Shortly after the fire, Notre Dame de Paris received what is perhaps the holiest relic in all of Christianity: the Crown of Thornes. As you may recall from Sunday school, the Gospels note that when Jesus was placed upon the cross, the Romans decided to mock him for being the supposed ‘King of the Jews’ and bent a tangle of thorns together into a makeshift crown which they placed on his head. This later became holy for a number of reasons. First, it represented Christ’s suffering on the cross and was the most visible symbol of that suffering aside from the cross itself. Second, because it pierced his head, it was stained with his blood. In 1238, Baldwin the II was the head of the Latin Empire, a successor to the crumbling Byzantine Empire, which centered around Constantinople, or modern-day Istanbul. The Byzantine Empire was consistently attacked by migrating Goths, Germans and Slavs in the west and by Muslims in the east, most notably the Turks, who would eventually conquer all of Anatolia. In a desperate bid to gain aid from the Western powers, Baldwin II offered the Crown of Thorns to Louis IX, thereafter known as Saint Louis, for obvious reasons. At the time, Louis IX was overseeing the construction of Saint Chappelle, which is a small chapel which if you haven’t been, you really should…whenever it is open to the public again. Imagine being in a chapel but nearly the entire walls are the purest stained-glass windows in the world, so that the entire place is bathed in a transcendent light. When Saint Chappelle was finished in 1248 Louis IX deposited the Crown of Thornes inside.

During the Hundred Years War, which lasted from 1337 to 1453, Notre Dame was a symbol of power that English and French kings used to get the people of France on their side. In sometime after the Battle of Agincourt, King Henry V of England held a mass there, in 1431 his son Henry VI was crowned king inside Notre Dame. When the English were expelled from France, Charles VII of France held celebrations in the cathedral to legitimize his reign.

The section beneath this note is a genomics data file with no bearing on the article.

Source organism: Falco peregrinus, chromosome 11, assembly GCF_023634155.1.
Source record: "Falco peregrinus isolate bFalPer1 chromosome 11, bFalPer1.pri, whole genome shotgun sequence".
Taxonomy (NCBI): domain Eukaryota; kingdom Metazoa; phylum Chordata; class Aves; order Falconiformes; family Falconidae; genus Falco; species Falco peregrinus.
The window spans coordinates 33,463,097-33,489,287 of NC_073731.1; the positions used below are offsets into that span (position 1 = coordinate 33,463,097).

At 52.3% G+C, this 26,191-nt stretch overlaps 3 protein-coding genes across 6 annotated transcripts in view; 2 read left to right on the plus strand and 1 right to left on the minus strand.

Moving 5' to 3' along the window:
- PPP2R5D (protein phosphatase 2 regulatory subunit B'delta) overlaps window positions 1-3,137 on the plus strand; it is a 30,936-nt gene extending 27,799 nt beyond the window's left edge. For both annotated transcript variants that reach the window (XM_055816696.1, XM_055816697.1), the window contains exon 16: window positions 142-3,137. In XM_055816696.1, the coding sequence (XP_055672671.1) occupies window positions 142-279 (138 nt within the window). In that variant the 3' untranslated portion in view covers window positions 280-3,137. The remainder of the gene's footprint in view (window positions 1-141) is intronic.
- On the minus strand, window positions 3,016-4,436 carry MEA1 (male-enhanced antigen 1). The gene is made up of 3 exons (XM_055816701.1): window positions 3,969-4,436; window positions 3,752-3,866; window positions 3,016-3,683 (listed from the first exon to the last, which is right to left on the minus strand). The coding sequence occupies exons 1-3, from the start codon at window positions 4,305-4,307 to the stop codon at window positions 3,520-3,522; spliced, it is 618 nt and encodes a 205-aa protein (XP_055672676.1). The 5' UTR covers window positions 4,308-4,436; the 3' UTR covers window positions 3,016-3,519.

In 1455 Joan of Arc’s mother went to Notre Dame and appealed to a papal delegation to overturn the accusations of heresy that saw her burned at the stake. The delegation agreed with her, and Joan of Arc was made a martyr for her work in leading the French people to victory against the English. It wasn’t until 1920 that Joan was declared a saint, and has since been one of the two patron saints of France, alongside Saint Denis, and she has a famous statue in the cathedral.

The early modern period saw Notre Dame come under attack symbolically and literally due to divisions within Christianity across Europe. In 1517, Martin Luther nailed his famous 95 Theses to the wall of the University of Wittenburg, challenging the church’s practice of selling indulgences. During the Renaissance, the papacy gained a reputation for corruption which reached a high point under Alexander VI, formerly known as Rodrigo de Borgias, of which there have been a number of salacious films and television programs about, my favorite guilty pleasure being the one that stars Jeremy Irons. During the early 16th century the Catholic church was selling what were known as indulgences; basically if a good faithful Christian died it was Catholic dogma that the soul would go to purgatory for potentially millions of years until they had been cleansed of sin and could be admitted into heaven. Indulgences were essentially Disney fast passes as they allowed deceased Christians to skip the line and go directly into heaven. Martin Luther viewed this as antithetical to Christian dogma and that the Catholic Church had become corrupted and materialistic. While Martin Luther didn’t originally plan on splitting the church, events took a course of their own and soon Europe was split between Catholics and Protestants. There were many different sects of Protestantism but the overarching belief was a rejection of intermediaries between God and individuals. Protestants believed that priests, while useful, were not necessary for salvation. Confession, absolving of sins, none of this was necessary as Protestants believed that one’s acceptance of the Gospel message was the true determinant of salvation. This schism divided Europe and caused widespread violence between and within nations. In 1548, a group of French Protestants, known as Huguenots, attacked Notre Dame, destroying many of the grotesques, which they viewed as idolatrous.